Elvis Presley was better known for his music than his gourmet tastes. But he did have a famous affinity for the fried goodness of the American South — and he had the waistline to prove it.
In honor of what would have been the King of Rock 'n' Roll's 80th birthday, let's take a look at some of his legendary eating habits.
His famously beloved fried peanut butter and banana sandwiches — or "peanut butter and 'nanner sandwiches," according to Are You Hungry Tonight, a cookbook of his favorite recipes — were basically peanut butter and sliced banana between two pieces of white bread, fried in butter or bacon fat.
Butter seems to have been a frequent part of Presley's diet, contributing to his weight gain before his untimely demise at age 42 in 1977. By that time, "Elvis had long been gobbling drugs and fatty foods," Graeme Wood writes over at the now-defunct The Daily. "But his romance with saturated fat reached a sort of point-of-no-return 18 months before the end, on a chilly night that started at Graceland, his estate in Memphis, Tenn."
Wood recounts the story of Presley's famous flight to Denver one night to get a sandwich that topped even his old familiar favorite. One night in 1976, the King started reminiscing about Fool's Gold Loaf, a sandwich he'd once eaten at the Colorado Mine Company in Denver. It cost $49.95 at the time — $189 in today's dollars, Wood says.
Apparently, Presley's craving was so intense that he and his entourage jumped on his private plane and jetted off for the two-hour ride to Denver — a midnight junk food run that totaled $16,000, says Wood.
As for the calorie count involved, estimates vary: Wood says 8,000 but some estimates have run as high as 42,000! Here's the recipe:
"Take a whole loaf of Italian bread and slice it lengthwise. Hollow it out and slather it with margarine. Then add a whole jar of jelly and a whole jar of creamy peanut butter, creating two large boats of PB&J. Finally, add a whole pound of fried bacon. Before adding the bacon, dab away the grease on paper towels (presumably to avoid adding unnecessary fat and rendering the sandwich disgusting). Then reunite the sandwich halves, deep-fry, and serve."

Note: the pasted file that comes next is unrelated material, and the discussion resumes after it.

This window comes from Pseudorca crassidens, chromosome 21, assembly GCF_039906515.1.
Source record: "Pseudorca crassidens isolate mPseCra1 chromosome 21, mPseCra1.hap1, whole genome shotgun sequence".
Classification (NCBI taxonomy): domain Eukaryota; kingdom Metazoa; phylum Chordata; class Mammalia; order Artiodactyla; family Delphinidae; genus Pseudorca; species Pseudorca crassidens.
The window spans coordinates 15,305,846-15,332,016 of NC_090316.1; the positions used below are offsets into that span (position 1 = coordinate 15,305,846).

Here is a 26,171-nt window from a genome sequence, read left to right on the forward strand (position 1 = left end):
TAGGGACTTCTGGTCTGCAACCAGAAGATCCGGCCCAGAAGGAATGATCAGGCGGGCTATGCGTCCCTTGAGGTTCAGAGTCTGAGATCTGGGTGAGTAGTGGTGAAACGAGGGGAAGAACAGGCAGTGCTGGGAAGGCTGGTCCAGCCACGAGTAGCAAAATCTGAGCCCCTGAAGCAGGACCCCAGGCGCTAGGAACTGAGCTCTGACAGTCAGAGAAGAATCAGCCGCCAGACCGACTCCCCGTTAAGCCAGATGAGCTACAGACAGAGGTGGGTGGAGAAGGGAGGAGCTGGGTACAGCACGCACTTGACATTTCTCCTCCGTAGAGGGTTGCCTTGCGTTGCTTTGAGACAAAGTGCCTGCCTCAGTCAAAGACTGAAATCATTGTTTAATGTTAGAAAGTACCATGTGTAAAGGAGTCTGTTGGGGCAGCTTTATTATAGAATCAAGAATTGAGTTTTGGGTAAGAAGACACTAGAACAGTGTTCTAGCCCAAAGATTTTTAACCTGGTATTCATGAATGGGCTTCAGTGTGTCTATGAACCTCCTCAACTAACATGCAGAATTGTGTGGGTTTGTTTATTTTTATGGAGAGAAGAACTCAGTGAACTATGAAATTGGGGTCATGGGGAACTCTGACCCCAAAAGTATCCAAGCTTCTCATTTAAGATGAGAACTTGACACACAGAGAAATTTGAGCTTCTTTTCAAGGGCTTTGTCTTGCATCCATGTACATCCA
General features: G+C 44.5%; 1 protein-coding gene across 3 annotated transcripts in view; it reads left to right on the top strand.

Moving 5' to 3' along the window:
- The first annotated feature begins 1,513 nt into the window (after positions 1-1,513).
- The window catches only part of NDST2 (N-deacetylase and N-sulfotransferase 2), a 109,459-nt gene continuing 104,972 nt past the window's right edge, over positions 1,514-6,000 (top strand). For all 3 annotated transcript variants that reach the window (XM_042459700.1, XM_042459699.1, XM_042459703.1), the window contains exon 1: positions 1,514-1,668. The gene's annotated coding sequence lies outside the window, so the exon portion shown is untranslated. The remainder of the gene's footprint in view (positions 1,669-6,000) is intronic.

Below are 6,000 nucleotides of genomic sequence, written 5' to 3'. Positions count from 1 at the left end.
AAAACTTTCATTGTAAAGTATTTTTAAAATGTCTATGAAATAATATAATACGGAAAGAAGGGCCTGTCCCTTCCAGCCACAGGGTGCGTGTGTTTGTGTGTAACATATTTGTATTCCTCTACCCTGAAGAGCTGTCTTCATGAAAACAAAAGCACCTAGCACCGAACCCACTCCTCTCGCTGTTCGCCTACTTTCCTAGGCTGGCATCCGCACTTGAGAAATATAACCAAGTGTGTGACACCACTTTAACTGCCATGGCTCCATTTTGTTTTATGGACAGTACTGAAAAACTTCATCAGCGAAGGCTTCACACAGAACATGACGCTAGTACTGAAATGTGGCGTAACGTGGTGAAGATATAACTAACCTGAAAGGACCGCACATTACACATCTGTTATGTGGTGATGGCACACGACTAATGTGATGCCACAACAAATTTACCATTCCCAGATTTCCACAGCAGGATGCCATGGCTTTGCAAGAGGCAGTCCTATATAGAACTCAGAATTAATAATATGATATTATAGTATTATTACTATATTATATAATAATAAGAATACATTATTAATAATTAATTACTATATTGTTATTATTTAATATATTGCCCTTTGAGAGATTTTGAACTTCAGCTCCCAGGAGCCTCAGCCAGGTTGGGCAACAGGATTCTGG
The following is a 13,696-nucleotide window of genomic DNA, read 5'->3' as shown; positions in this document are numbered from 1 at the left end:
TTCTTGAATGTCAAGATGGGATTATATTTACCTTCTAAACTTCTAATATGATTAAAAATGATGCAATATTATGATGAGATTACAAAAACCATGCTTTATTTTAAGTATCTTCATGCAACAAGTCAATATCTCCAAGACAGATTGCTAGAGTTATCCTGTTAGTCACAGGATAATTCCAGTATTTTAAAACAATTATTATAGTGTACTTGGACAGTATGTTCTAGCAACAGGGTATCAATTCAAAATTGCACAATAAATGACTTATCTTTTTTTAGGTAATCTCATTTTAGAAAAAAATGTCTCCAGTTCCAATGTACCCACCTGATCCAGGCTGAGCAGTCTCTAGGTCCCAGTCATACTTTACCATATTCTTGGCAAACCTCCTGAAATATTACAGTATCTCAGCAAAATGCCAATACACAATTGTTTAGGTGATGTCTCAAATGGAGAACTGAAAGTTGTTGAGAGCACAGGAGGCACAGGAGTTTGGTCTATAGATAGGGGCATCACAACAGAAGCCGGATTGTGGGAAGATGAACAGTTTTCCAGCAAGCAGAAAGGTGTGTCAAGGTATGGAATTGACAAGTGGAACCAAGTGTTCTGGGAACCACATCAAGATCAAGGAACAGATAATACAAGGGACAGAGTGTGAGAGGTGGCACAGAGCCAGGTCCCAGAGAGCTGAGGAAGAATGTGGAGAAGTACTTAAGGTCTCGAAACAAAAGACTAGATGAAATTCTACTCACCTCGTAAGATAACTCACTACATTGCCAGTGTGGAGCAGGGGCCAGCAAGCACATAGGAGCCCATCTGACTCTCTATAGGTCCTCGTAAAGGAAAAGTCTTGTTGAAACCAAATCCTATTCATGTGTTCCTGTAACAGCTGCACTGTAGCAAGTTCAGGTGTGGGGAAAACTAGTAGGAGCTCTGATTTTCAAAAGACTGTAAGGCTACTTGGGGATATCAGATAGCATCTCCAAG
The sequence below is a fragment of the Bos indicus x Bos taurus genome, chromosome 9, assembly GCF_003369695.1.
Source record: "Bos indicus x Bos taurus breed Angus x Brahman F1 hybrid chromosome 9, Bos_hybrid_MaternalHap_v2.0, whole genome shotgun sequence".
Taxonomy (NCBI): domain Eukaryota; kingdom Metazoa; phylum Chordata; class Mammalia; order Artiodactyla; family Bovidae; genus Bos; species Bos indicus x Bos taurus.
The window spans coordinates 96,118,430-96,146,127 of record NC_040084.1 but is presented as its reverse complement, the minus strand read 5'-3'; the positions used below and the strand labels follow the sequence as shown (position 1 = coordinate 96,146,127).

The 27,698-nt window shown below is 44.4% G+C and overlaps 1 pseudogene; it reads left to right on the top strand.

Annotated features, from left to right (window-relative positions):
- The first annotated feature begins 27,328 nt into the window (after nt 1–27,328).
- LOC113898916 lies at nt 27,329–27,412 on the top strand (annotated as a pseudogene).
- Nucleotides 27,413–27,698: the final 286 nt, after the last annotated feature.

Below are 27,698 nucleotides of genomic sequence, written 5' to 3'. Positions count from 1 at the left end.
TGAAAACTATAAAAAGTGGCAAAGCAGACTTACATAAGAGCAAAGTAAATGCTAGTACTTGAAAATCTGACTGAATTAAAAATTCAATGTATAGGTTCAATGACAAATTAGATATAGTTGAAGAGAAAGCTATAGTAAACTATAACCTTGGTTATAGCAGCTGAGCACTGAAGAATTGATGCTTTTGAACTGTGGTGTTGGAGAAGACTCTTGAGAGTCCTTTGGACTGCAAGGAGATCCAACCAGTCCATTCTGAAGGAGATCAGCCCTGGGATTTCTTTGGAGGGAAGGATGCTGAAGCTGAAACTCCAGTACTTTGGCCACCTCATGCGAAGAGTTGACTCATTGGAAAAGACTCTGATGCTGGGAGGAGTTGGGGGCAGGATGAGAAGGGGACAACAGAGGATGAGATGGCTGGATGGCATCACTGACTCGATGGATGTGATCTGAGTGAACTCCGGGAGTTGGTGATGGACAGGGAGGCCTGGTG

Far be it from us to advocate anyone eat like Presley (as we've told you before, all that bacon could be the death of you). Still, those curious about the King's other culinary ways can dive into these recipes from the authorized cookbook, Graceland's Table: Recipes Fit for the King of Rock and Roll.
Or you could try a modern interpretation of Elvis' immortal beloved snack — The Elvis Presley Milkshake, from acclaimed Charleston, S.C.-based chef Sean Brock. He shared the recipe for All Things Considered's Found Recipe series.
"I am a really big Elvis fan," Brock tells us.
So one year around Elvis' birthday, he decided to work the flavors of the crooner's favorite snack into the menu at his restaurants. Thus was born the Brock's Elvis Presley milkshake, a blend of ripe bananas, peanut butter, vanilla ice cream and bacon fat. It also has a dash of bourbon — which, Brock says, "we added for our own personal amusement."
"[I]t was kind of weird, especially with the bacon in the milkshake, but it turned out to be delicious," Brock says. Listen to All Things Considered's story later for more details, but here's the recipe if you just can't wait.
Sean Brock's Elvis Presley Milkshake
From Come In, We're Closed: An Invitation to Staff Meals at the World's Best Restaurants
Serves 4 to 6
5 thick-cut strips of smoked bacon
2 very ripe bananas
1/2 cup smooth peanut butter
1/4 cup Buffalo Trace bourbon
3 cups vanilla ice cream, softened slightly
3 tablespoons of bacon fat, cooled
In a large skillet over medium-high heat, fry the bacon until very crispy, about 6 to 8 minutes. Drain the bacon on paper towels. Reserve the rendered bacon fat separately, allowing it to cool slightly.
Place the bananas, peanut butter and bourbon in a blender. Add the cooked bacon and 3 tablespoons of the reserved bacon fat and blend until smooth, about 45 seconds, scraping down the sides if necessary. Add the ice cream and pulse to incorporate into a smooth shake, about 30 seconds. If you'd like, you can also incorporate the ice cream by hand by mixing it in with a whisk or an immersion blender; this will help keep the shake in a more frozen state. Serve immediately. Transfer any extra shake to a lidded container and reserve in the freezer. Because the alcohol prevents it from completely freezing, it turns into a scoopable ice cream.
A version of this story was published Jan. 8, 2013.